Jerome R. Corsi, a Harvard Ph.D., is a WND senior staff reporter. He has authored many books, including No. 1 N.Y. Times best-sellers "The Obama Nation" and "Unfit for Command." Corsi's latest book is "Who Really Killed Kennedy?"More ↓Less ↑
New protections for gun owners are on the agenda in Utah, where state Rep. Carl Wimmer is preparing to introduce a bill that would assert the state’s sovereignty under the Ninth and Tenth amendments.
Utah apparently is following Montana’s lead in attempting the plan that would protect residents’ Second Amendment gun rights.
Wimmer intends his legislation to exempt from federal gun regulations any Utah resident seeking to own a firearm made in Utah.
Wimmer explained to WND that he intends to introduce a bill, not a resolution.
“A resolution has no teeth to it because a resolution amounts to a state saying to federal government, ‘We are going to stand up and assert our rights, if you will let us please do so, federal government,’” said Wimmer. “A bill is an actual state law that will put into place the fact that if a firearm is manufactured in Utah, sold in Utah and kept within the boundaries of Utah, that firearm will be exempt from federal regulation under the Ninth and Tenth Amendments to the Constitution.”
Wimmer also told WND the legislation would avoid federal regulation under the Commerce Clause because firearms made in Utah and owned in Utah would not be subject to interstate commerce because the firearms never crossed state lines.
“This is a righteous battle,” Wimmer said, “and it is one I am read to step up and fight.
“Our freedoms on a daily basis are being destroyed by a massive, centralized, statist federal government, and we have to do something to reverse that,” he said.
Wimmer told WND he is organizing a new group called “The Patrick Henry Caucus” to bring together state legislators throughout the United States to fight back against the federal government in the defense of Second Amendment rights at the state level.
“I looked at my three kids and I thought that I don’t want to have to stand before them when they grow up and explain to them that their dad did not do more to fight to defend their liberty and freedom,” he said.
“So, I decided that if I was walking around with a knot in my stomach about what was going on with our liberty and freedom, then I know other state legislators are feeling this way around the country,” he said.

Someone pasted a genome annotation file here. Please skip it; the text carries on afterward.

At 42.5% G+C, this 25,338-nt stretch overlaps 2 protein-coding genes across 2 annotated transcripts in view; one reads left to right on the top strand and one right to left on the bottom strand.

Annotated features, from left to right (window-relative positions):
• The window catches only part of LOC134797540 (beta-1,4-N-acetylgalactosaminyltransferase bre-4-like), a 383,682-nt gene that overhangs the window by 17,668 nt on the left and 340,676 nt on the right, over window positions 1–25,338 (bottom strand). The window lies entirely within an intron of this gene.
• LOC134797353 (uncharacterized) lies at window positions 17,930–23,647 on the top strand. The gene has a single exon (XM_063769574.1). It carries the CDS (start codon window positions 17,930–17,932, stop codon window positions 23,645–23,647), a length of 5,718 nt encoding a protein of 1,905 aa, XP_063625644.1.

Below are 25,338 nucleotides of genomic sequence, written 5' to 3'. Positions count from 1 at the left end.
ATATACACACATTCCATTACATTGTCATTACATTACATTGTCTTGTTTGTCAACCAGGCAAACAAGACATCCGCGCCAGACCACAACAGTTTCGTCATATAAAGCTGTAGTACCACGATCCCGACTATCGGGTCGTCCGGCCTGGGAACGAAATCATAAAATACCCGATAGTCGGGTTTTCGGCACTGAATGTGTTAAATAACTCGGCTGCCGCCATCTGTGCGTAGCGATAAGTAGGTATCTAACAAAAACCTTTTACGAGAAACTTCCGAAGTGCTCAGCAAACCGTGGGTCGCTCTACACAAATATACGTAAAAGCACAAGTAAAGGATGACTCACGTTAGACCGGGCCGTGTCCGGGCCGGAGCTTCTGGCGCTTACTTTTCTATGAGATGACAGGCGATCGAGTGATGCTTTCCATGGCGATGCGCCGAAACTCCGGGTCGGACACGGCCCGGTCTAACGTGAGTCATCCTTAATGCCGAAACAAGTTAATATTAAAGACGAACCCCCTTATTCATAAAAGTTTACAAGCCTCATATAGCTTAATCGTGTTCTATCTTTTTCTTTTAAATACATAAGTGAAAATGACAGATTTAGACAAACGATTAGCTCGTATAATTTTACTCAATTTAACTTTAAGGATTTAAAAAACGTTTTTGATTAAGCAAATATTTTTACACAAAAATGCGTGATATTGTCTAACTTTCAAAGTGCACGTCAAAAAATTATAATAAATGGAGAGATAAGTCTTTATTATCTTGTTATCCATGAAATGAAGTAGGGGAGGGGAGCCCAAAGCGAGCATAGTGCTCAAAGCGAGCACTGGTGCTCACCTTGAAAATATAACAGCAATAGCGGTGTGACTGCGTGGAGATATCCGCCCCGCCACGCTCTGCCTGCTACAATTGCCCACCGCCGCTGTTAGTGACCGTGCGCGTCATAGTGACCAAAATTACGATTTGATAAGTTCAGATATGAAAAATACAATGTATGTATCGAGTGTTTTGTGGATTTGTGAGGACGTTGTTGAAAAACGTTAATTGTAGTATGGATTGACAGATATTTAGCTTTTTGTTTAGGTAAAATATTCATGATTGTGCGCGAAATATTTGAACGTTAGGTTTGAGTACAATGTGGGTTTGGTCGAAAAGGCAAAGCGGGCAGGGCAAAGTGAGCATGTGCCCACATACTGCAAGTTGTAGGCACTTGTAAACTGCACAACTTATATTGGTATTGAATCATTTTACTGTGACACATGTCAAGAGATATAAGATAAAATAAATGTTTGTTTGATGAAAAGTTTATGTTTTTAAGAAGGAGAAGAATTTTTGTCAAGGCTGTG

Wimmer plans to take his Patrick Henry Caucus nationwide, with the goal to form a chapter in each state that is available for membership exclusively to state legislators who agree to the strategy of using states rights laws to move forward at the same time across the United States.
“If one state acts on states rights, the federal government ignores it,” he said. “But if 25 or 30 states pass states rights legislation together, the federal government has to stand up and take notice.”
Wimmer told WND he has reserved a URL domain under “ThePatrickHenryCaucus.com” and has hired a website developer.
His goal is to have the legislation ready for introduction when the Utah legislature next convenes in January 2010.
Wimmer, a resident of Herriman, Utah, works as a small business officer and a police officer.
The Ninth Amendment to the Constitution specifies that, “The enumeration in the Constitution, of certain rights, shall not be construed to deny or disparage others retained by the people.”
The Tenth Amendment to the Constitution specifies that, “The powers not delegated to the United States by the Constitution, nor prohibited by it to the States, are reserved to the States respectively, or to the people.”
The Commerce Clause is a federal government enumerated power in Article 1, Section 8, Clause 3 of the U.S. Constitution, delegating to Congress the power to regulate commerce with foreign nations, among the states, and with Indian tribes.